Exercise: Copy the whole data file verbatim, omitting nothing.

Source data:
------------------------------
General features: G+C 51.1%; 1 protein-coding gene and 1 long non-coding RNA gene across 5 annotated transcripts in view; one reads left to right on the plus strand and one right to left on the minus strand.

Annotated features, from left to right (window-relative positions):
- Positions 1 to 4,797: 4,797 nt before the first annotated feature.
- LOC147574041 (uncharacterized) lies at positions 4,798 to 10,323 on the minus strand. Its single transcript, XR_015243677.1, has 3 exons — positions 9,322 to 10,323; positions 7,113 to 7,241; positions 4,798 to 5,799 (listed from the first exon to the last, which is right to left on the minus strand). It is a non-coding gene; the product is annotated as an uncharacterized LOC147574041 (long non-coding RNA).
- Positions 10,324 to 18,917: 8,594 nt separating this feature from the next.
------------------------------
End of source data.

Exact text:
General features: G+C 51.1%; 1 protein-coding gene and 1 long non-coding RNA gene across 5 annotated transcripts in view; one reads left to right on the plus strand and one right to left on the minus strand.

Annotated features, from left to right (window-relative positions):
- Positions 1 to 4,797: 4,797 nt before the first annotated feature.
- LOC147574041 (uncharacterized) lies at positions 4,798 to 10,323 on the minus strand. Its single transcript, XR_015243677.1, has 3 exons — positions 9,322 to 10,323; positions 7,113 to 7,241; positions 4,798 to 5,799 (listed from the first exon to the last, which is right to left on the minus strand). It is a non-coding gene; the product is annotated as an uncharacterized LOC147574041 (long non-coding RNA).
- Positions 10,324 to 18,917: 8,594 nt separating this feature from the next.